Britain has offered Peugeot maker PSA Group guarantees on post-Brexit trade and supply chains in an effort to protect Vauxhall auto plants after a potential takeover, according to a Financial Times report on Saturday.
Business, Energy and Industrial minister Greg Clark met French political leaders and PSA executives in Paris on Thursday to talk about their strategy to buy General Motors’ Opel, that include Vauxhall plants in Britain.
The discussions have set political scenario in Britain and Germany, where there are worries regarding a sale to the French business that it may cause heavy job losses.
Clark stated on Friday, after the conference, that PSA executives had “stressed that they valued extremely the enduring strength of the Vauxhall brand, underpinned by its committed workforce”.
FT cited an individual with understanding of the meeting, that Clark had likewise made commitments much like those he provided Nissan in 2016 prior to it revealed it would construct 2 brand-new models in Britain.
Clark promised Nissan that he would make sure more vehicle part suppliers were based in Britain, assistance training and research study into electrical and low-emission cars, and push for “free and unencumbered” access to European Union markets for automakers after Britain leaves the EU.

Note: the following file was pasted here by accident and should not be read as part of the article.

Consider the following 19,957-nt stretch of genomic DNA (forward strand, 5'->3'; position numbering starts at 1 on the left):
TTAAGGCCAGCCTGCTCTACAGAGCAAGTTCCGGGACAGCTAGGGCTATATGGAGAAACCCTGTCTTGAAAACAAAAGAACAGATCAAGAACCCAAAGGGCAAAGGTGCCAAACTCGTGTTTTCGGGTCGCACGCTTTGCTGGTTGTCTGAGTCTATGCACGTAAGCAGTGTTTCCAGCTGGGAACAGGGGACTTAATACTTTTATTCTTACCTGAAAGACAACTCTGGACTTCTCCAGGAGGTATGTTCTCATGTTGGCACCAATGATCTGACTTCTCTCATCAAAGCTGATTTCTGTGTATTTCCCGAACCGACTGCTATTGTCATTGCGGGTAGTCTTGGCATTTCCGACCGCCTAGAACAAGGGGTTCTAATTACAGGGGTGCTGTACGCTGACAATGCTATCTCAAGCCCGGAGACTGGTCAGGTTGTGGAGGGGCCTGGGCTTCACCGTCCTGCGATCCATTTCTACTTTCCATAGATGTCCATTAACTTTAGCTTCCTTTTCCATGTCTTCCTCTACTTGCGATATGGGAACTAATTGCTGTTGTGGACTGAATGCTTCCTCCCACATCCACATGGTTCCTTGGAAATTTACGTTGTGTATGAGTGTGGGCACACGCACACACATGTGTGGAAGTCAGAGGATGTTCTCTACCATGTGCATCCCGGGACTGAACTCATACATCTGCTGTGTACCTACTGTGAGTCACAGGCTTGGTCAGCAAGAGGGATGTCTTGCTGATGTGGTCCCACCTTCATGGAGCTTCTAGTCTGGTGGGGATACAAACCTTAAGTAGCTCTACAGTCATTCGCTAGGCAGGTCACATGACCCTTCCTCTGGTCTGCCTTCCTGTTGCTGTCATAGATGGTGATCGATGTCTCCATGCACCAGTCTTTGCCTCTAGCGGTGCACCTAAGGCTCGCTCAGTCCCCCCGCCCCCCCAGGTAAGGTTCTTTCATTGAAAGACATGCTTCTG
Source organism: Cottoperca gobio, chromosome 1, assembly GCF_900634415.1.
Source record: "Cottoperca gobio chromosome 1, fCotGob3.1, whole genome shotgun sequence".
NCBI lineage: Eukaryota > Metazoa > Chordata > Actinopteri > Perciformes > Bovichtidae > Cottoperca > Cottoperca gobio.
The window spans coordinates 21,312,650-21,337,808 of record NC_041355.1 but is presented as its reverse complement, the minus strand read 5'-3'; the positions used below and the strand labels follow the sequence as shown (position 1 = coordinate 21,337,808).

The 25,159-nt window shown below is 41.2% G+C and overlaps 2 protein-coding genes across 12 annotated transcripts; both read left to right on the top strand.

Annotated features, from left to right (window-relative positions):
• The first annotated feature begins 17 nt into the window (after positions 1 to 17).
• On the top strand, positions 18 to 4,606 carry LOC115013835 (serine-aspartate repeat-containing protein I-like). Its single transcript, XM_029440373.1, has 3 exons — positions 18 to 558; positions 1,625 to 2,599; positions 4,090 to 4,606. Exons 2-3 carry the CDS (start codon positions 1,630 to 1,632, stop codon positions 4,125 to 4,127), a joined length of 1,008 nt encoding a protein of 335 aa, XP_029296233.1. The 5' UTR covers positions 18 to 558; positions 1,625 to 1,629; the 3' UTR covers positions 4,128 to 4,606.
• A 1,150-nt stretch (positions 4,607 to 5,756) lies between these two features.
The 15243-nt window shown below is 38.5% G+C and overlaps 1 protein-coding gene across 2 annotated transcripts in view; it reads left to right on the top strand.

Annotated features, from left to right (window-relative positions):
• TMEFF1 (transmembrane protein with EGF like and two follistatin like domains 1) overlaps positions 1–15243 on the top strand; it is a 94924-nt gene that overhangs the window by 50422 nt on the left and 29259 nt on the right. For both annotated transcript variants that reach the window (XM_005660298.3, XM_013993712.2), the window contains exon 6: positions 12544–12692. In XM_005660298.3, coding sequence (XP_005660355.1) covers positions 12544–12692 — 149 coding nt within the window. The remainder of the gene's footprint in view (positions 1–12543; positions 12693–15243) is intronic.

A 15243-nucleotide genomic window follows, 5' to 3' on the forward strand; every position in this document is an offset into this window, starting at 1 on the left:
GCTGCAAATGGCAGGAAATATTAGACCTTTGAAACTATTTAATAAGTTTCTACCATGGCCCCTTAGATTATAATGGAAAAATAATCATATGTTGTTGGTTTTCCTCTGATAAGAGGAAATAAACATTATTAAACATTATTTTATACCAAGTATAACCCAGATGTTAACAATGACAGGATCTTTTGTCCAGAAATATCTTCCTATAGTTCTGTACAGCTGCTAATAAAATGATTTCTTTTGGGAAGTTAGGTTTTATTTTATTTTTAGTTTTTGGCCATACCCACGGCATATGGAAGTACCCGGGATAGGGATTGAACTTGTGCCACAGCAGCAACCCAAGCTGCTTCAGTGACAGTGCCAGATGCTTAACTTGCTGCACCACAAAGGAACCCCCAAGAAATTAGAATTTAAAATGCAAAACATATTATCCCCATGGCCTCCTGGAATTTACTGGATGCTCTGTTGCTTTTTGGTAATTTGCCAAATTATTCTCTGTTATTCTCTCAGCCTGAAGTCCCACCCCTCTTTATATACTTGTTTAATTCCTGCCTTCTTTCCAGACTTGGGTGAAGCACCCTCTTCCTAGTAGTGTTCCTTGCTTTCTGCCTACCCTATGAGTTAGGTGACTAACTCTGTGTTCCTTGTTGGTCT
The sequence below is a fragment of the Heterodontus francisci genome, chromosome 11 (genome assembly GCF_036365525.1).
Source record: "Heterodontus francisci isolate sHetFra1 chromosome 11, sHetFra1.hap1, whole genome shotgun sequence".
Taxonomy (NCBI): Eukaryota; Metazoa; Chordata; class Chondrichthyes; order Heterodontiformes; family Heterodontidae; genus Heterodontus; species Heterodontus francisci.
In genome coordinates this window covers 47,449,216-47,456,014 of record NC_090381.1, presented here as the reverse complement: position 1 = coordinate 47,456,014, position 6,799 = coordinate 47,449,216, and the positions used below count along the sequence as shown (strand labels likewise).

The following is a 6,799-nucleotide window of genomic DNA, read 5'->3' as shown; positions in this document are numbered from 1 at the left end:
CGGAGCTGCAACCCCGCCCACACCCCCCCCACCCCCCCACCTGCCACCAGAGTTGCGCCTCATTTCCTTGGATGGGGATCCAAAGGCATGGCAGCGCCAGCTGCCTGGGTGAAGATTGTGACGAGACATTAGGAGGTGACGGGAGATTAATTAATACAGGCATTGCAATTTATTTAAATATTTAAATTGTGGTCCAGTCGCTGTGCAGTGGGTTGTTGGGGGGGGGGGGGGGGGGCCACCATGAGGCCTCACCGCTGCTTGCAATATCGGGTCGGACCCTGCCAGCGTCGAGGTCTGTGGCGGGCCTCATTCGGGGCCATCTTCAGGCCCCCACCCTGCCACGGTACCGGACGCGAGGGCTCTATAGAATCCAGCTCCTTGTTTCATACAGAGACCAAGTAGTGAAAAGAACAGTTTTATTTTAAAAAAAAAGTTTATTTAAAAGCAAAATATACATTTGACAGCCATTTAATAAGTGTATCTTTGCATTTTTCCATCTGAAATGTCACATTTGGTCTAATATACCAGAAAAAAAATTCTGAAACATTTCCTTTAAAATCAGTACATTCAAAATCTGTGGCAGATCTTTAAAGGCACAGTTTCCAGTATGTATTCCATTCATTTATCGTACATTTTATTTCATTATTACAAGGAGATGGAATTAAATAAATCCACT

The government has refused to give specific details of its guarantees to Nissan, pointing out commercial privacy, though government auditors who saw the letter stated it did not make the government accountable for Brexit-related costs sustained by Nissan.
Britain’s business ministry refused to comment on Saturday on whether Clark had made comparable commitments to PSA.
The report quoted Clark as saying that he and PSA executives had “talked typically about our commitments and interest for research in electrical vehicles and batteries”, but included that the minister did not provide additional detail.